Should you have my water treated? The answer to this question depends on a lot of factors.This is an area that concerns your health and the health of your family, so it most definitely deserves some thought and attention.In addition to illness, a variety of less serious problems such as taste, color, odor and staining of clothes or fixtures are signs of possible water quality problems. Other things to think about include the nearness of your water well to septic systems and the composition of your home’s plumbing materials.
Private Water Supplies:
If your drinking water does not come from a public water system, or you get your drinking water from a household well, you alone are responsible for assuring that it is safe. For this reason, routine testing for a few of the most common contaminants is highly recommended. Even if you currently have a safe, pure water supply, regular testing can be valuable because it establishes a record of water quality. This record is helpful in solving any future problems and in obtaining compensation if someone damages your water supply.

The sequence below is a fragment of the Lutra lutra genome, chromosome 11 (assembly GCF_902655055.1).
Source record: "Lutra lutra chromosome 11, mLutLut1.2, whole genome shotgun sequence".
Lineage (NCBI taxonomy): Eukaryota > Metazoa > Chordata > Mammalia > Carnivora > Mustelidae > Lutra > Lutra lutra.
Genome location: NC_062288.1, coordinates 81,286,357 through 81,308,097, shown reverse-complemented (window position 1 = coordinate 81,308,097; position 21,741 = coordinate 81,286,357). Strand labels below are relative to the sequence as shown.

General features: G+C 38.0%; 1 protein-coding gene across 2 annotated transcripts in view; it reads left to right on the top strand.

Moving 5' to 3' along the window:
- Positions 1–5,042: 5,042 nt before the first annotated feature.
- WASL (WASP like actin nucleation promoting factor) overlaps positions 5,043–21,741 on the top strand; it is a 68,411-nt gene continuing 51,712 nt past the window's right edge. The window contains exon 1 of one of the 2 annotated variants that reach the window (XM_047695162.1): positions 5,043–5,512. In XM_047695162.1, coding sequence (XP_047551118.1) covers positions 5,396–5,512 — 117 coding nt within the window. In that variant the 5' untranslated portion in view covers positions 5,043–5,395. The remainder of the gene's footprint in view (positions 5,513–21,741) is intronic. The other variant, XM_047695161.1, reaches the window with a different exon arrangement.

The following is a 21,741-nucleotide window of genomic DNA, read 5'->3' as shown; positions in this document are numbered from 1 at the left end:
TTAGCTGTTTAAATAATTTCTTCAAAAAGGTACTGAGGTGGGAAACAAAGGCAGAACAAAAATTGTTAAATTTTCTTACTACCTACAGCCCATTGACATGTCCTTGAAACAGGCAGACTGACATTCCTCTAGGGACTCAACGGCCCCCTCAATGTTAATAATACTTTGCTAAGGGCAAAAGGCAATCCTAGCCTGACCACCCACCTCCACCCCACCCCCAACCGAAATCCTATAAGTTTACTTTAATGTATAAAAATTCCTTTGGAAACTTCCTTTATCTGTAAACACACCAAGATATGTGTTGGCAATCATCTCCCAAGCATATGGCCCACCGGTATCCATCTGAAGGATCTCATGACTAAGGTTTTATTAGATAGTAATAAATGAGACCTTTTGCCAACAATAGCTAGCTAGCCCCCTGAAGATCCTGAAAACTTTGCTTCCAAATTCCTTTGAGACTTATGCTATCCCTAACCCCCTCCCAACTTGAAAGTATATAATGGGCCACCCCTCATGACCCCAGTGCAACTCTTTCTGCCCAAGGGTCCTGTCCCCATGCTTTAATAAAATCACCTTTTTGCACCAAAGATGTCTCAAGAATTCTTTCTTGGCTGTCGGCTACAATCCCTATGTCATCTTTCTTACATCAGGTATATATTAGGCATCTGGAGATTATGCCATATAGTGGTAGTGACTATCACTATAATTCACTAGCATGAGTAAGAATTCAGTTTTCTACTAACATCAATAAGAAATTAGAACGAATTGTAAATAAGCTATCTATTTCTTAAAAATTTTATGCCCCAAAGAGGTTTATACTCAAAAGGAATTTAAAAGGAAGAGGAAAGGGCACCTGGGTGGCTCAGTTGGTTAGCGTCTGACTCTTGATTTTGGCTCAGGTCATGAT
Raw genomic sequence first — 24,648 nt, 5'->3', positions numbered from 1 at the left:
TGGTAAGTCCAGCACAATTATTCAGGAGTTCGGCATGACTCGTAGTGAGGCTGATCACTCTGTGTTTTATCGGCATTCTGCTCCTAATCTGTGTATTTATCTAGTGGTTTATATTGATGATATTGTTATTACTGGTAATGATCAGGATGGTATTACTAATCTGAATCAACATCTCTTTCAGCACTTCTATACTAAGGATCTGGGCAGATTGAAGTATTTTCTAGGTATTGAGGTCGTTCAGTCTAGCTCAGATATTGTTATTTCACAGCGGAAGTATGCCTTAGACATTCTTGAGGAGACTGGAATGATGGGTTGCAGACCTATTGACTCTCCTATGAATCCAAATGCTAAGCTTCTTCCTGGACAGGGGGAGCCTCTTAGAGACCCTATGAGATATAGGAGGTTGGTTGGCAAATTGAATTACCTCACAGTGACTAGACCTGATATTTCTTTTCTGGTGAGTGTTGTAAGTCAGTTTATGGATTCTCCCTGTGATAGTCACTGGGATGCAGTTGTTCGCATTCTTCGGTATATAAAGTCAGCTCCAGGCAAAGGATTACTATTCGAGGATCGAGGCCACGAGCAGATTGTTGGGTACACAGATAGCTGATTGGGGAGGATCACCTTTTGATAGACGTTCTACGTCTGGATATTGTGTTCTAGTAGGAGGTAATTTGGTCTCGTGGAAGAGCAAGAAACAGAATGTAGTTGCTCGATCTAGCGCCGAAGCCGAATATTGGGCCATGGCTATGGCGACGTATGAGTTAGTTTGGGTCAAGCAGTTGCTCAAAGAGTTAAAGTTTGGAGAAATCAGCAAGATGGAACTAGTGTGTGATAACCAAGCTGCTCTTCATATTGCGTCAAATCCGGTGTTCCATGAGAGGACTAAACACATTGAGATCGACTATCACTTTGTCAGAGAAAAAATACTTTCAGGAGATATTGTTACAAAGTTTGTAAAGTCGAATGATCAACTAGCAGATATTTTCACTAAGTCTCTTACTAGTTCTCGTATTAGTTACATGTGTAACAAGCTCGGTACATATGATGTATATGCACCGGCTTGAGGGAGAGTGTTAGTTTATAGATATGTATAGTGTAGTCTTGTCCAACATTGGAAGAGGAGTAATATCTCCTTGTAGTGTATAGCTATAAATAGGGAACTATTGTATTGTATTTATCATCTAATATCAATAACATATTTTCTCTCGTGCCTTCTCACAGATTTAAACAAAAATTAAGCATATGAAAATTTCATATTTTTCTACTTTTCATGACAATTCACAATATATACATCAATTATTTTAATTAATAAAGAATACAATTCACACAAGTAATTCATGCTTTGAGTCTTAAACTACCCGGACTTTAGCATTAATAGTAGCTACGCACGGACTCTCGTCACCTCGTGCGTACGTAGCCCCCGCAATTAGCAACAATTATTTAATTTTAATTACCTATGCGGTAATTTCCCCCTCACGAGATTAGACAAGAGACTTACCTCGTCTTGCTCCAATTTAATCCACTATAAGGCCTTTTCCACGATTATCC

The following items will help you determine when to test your private drinking water supply.
How frequently should I test?
Test water every year for total coliform bacteria, nitrates, total dissolved solids and pH levels, especially if you have a new well, or have replaced or repaired pipes, pumps or the well casing.
Do you expect to have a new baby in the household?
Test for nitrate in the early months of a pregnancy, before bringing an infant home, and again during the first six months of the baby’s life. It is best to test for nitrate during the spring or summer following a rainy period.
Do you have taste, odor and staining issues?
Test for sulfate, chloride, iron, manganese, hardness and corrosion, and every three years. If you suspect other contaminants, test for these also.
Have you had a chemical or fuel spill or leak near your water supply?
Test your well for chemical contaminants, such as volatile organic compounds. Tests can be expensive; limit them to possible problems specific to your situation. Local experts can tell you about possible impurities in your area.
Is someone in your household pregnant or nursing an infant?
Are there unexplained illnesses in your family?
Do you notice a change in water taste, odor, color or clarity? You may need to test more than once a year